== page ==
Complex deals: What can the Pont du Gard teach us about business partnerships?

Pont du Gard, Nimes, France

Pont du Gard, Nimes, France

As a symbol of the Roman’s engineering prowess, the Pont du Gard, completed in 18 B.C., is protected today as a UNESCO World Heritage site. From its perfectly proportioned piers to its two tiers of symmetrical arches, the bridge reminds us of how detailed, innovative and organized the Romans were. Considering the century, the hierarchy of partners and players it took to collaborate and coordinate the design, engineering and construction is quite remarkable. Involved were Roman officials, architects, mathematicians, engineers, surveyors, militia and laborers.

Complex deals: What can the Pont du Gard teach us about business partnerships?

In the development of any relationship, timing is important – agreeing on vision, knowing when to question, when to listen, when to sell, when to push, when to step aside or when to just wait for better timing. When the business partnership involves more than two entities or a single transaction of assets and becomes complex with multiple partners each bringing a different value/asset to the collaboration, then timing becomes ultra critical. In fact, a chess game analogy and visual might have been more informative than the Pont du Gard, but let’s press forward anyway.  Add to the mix both public and private partners and you now have a new level of politicking with which to contend as well.

One such complex partnership comes to mind. The entire deal or project as it were, took more than two years of development. It began as a simple 1:1 entity discussion, but quickly expanded when the potential for greater value thru the combined efforts of both partners became apparent. You see, one partner represented a network of member organizations, which all shared similar challenges that could be solved by the services of the other original partner. The situation quickly went from a 1:1 relationship to a 1 to “many,” which is a great way to grow and scale a business, of course. However, creating a collaboration with more than two entities starts ratcheting up the cost and complexity factor. In this particular case study, the network partner wanted to broaden its reach and create more value for its members. So, it lobbied and invited support from new stakeholders who shared the same vision, including government agencies, to the collaboration table to help with the cost and sweeten the quality of the deliverable for everyone involved. Rather than the group of partners deciding to move forward together with a unified agreement however, each entity required its own set of terms which meant separate agreements. Based on political hierarchy, agreements ended up being staggered as one partner would wait for a more “senior” partner to sign off on the collaboration before committing. Eventually, with some of the key anchor agreements in place, the development of the collaboration began.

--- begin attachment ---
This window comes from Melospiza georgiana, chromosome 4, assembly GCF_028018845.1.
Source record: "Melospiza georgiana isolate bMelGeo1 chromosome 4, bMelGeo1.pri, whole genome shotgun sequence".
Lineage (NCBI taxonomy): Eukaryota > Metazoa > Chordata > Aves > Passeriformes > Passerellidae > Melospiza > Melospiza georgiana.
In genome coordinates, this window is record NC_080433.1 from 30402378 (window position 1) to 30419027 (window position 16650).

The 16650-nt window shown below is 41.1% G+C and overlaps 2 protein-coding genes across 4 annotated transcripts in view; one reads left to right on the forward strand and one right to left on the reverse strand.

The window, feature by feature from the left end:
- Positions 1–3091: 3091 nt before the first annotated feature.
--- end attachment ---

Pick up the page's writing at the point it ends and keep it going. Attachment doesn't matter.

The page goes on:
This project remains in development as of this posting so I have no results to share with you today, except to say that while complex partnerships are a lot of work for all parties and take a lot more time and patience, a shared vision may be the single most important element – basically, it’s the glue that holds it together and propels it forward.

Share a complex partnership you’ve experienced.

Part of a series: Causeways-business insight from the world’s most celebrated bridges
©2016, All rights reserved /
To be clear, you do not have permission to take material from my blog and run it on yours.

Rebuilding: what can London Bridge teach us about partnerships?

London Bridge - from UK to US

London Bridge – from UK to US

London Bridge could easily be called the bridge of four lives. We are most familiar with it because of the nursery rhyme “London Bridge is falling down, falling down,…”
Life 1) in disrepair it was pulled down by the Vikings in 1014 and this is when the rhyme originated.

Life 2) the next version “Old London Bridge” was completed in 1209 and lasted 600 years.

Life 3) in disrepair again, it was replaced in 1831 and made of granite. Alas, the soil beneath its foundation could not support the weight and usage. The bridge was sinking one inch every eight years.

Life 4) in need of being removed and replaced yet again, the city of London sought to sell the bridge and find a way to preserve its heritage and cultural value. About 1968, the bridge was bought, dismantled, shipped and rebuilt over Lake Havasu in Arizona, U.S., by American entrepreneur/developer, Robert P. McCulloch. London Bridge was thus reincarnated and began its fourth life in 1971 in a new country over new waters.

On rebuilding: What can the London Bridge teach us about business partnerships?

Over time, partnerships like bridges can become in need of repair. And, if it’s not completely broken, most partnerships can be repaired and strengthened in the process. This is especially the case when the individuals in the partner entities still desire to do business together. Causes for repair fall into a variety of categories, including:

• No longer a fit because of business evolution – before ending a partnership are there other assets that were not used originally that can be pulled in to rebuild it?